Thank you LORD for this new day. Thank you for your love. Thank you for your closeness. Thank you all for continuing to pray for us and support us.
For the most part, it was a quiet week. Theresa sees the surgeon Monday and gets Herceptin on Thursday. We also hope to talk plans with her oncologist either this week or the next. I have written about how the chemotherapy caused havoc on Theresa’s body and that after three of six treatments, she had to stop. Well in March she had significant gastrointestinal issues due to the Chemo. Most of that resolved, but a few issues have lingered and this past week has become something she can’t ignore. Her appetite has been down, but the intestinal issues have caused her not to want to eat either, because of the resulting symptoms she has to deal with. We hope to get this looked at and hopefully taken care of in the near future.
In response, in gratitude for the extra time God has given Theresa, she has been very careful with her diet. She has avoided all refined sugar and flour. She has gotten rid of the caffeine in coffee. She fulfills her sweat tooth with fruit. And she has been more careful to eat a low fat vegetarian diet. Her determination has been impressive. There are those who believe diet doesn’t play any role in causing or preventing cancer. And in reality none of us really knows the multitude of interplaying factors that set cancer in motion, and which of the many treatment options available, are of value for a particular person’s cancer. As each person’s cancer is their particular DNA mutated in common ways but also in unique ways. There are many directions to pursue, and we have been given many opinions on what to pursue. Yet our pursuit has been on our knees before our all knowing, all present, all powerful Father asking for His guidance in this. And as many have professed, He has never failed, but always comes through.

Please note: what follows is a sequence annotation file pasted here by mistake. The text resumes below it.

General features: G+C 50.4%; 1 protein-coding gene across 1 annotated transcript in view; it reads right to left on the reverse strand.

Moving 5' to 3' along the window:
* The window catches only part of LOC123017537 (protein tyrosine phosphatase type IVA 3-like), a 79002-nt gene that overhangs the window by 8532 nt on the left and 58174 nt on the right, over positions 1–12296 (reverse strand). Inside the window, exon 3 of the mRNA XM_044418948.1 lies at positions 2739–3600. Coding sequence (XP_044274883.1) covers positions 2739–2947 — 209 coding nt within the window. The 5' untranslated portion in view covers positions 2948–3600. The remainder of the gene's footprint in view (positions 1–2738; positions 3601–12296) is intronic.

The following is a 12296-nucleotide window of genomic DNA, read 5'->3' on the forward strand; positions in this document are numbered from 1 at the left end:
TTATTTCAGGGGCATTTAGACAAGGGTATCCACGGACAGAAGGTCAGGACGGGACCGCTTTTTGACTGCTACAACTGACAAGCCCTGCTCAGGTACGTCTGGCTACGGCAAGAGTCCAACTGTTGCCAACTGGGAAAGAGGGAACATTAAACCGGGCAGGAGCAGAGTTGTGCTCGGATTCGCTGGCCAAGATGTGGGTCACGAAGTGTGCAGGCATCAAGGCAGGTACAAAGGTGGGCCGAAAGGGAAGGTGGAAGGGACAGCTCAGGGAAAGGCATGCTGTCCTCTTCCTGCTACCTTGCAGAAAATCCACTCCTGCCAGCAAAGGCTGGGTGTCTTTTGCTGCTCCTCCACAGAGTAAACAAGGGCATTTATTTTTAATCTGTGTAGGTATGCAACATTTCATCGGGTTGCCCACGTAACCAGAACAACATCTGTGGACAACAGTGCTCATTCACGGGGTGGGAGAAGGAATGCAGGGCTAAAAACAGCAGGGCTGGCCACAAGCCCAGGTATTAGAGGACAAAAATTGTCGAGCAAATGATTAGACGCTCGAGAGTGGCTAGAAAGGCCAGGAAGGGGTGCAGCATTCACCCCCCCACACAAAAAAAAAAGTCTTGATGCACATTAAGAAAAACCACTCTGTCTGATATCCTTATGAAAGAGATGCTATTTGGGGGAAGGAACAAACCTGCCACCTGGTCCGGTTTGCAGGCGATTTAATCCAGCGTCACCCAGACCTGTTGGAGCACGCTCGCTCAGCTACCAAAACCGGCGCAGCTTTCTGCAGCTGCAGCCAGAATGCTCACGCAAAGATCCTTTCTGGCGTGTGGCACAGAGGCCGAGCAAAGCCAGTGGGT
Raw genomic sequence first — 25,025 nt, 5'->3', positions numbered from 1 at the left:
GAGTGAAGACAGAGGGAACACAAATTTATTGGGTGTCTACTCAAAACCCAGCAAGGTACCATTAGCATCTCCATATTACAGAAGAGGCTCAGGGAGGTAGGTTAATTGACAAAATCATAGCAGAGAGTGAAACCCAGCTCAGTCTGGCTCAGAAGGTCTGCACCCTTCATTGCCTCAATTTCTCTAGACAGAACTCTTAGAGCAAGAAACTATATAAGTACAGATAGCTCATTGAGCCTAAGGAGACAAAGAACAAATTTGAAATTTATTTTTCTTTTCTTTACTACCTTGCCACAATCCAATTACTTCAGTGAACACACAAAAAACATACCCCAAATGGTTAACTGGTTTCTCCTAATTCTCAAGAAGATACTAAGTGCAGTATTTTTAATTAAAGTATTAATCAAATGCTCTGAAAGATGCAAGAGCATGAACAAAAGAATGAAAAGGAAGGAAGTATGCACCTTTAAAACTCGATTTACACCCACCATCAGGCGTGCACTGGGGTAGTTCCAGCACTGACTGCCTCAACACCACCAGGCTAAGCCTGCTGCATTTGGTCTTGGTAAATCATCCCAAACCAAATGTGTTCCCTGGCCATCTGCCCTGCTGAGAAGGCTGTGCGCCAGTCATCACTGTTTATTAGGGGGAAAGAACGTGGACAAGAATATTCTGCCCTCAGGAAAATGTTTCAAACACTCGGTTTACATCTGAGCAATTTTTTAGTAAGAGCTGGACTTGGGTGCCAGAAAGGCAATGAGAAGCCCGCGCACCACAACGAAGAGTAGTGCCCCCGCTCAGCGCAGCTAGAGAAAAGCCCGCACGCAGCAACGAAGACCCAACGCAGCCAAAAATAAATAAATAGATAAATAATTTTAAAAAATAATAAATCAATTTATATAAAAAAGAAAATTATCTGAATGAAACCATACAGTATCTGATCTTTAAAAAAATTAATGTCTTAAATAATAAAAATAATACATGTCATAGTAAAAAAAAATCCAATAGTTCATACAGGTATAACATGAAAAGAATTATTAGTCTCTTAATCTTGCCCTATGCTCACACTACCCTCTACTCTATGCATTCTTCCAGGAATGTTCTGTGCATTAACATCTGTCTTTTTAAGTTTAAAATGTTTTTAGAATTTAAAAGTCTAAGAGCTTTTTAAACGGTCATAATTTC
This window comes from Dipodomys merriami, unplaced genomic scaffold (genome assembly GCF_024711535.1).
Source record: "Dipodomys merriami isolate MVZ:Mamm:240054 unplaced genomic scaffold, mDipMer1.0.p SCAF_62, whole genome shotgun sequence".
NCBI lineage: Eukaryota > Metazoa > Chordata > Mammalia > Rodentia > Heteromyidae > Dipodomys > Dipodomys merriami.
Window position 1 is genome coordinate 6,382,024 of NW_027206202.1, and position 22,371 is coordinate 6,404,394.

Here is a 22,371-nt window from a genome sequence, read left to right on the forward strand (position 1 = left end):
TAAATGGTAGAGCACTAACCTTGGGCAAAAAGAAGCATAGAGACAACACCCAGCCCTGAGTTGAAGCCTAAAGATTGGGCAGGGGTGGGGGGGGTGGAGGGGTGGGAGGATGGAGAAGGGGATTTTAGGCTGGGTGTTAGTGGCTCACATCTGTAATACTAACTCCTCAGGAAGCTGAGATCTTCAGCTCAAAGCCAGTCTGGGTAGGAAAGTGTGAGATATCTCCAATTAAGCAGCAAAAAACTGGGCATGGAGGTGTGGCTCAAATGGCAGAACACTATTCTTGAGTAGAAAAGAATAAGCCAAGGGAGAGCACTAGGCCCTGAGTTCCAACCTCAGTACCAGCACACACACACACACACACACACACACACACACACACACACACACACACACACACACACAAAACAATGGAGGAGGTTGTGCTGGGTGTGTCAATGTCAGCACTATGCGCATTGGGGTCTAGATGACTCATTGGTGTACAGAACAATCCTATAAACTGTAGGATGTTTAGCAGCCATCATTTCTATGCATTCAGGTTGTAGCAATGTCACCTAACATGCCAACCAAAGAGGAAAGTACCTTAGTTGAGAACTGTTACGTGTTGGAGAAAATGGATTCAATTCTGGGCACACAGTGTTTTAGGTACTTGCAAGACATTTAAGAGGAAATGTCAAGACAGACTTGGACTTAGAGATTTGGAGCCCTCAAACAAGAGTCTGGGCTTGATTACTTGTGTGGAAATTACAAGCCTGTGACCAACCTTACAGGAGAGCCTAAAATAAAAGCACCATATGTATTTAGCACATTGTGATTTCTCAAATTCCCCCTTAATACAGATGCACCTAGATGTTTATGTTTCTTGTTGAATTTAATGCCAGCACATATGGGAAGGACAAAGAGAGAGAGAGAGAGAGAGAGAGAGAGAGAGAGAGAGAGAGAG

Each week I have written of the blessings and promises of our Father, and He has been so good to us. What I haven’t written much about is the daily worry that at times moves to the forefront of our minds and at other times takes a back seat to the other tasks and emotions of the day. Cancer is such that you rarely win (that is, advanced cancers that have spread beyond the local area). For a time, you may think that it is gone, but it usually comes back explosively. And I guess it is this knowledge and Theresa and I both being in medicine, that makes it harder. Our experience over the years seeing and taking care of many living with cancer is valuable in what we are going though, but also makes it harder. Early in this process, I was asked if being a doctor made this harder. My answer at the time was no, because being so allowed me to expedite her care, know the right doctors to help, weave through the complexities of the healthcare system, review decisions made by referring to the medical literature, formulating the right questions to ask to make the right decisions and knowing how to care for Theresa through each stage, with medications, dressing changes, preventing complications or side effects.
Over time though, the other side of being so focused has pressed itself forward, to what is the inevitability of what will come, but not knowing when. In my practice of medicine, I am a tuned to details, changes, subtleties that training and practice hone. These become automatic, and at home, are always on. In a way I am always evaluating, looking for trends. I am acutely aware of Theresa’s grimaces, the times it takes her longer to get out of bed, her changes in behavior, eating, her GI issues, energy level, fatigue. My hyper-acute analyzing also heighten’s my concern and worry that what I am seeing is a pattern of decline, instead of just having a “bad day” or something that can be easily treated and resolved.
I have just described what it is like to be a workaholic. A place where many of my patients live, who are caregivers, taking care of a love one. Where work becomes primary and where all else in life doesn’t bring joy. Many of the symptoms they experience, I too have been noticing: forgetfulness, change in sleep patterns, feeling of being overwhelmed, little things looming as insurmountable obstacles, no interest in putting the energy in fun activities, and always being serious.
Yet God has given me habits that have sustained me in all of this and He truly has been our help. I crave my daily hour of intimate communion with our Father, where my perspective is refocused on Him. I exercise most every day, while listening to music or a good book, burning away anxious energy. In addition I have a servant’s heart. I serve my wife, my family, my patients, my coworkers and office staff and in so doing serve Our LORD with a grateful and humbled heart. Despite the difficult road we travel, the limitations of my own personality and humanity, God has shown His lovingkindness and faithfulness to us. God is great; there is nothing He does not know; nowhere He is not present; nothing He cannot do. God is good, He inhabits our prayers; He fills us with Himself; Surrounds us with His love; He sustains us with all of who He is. Reread Psalms 139 this week.
Thank your for your prayers and following along with us.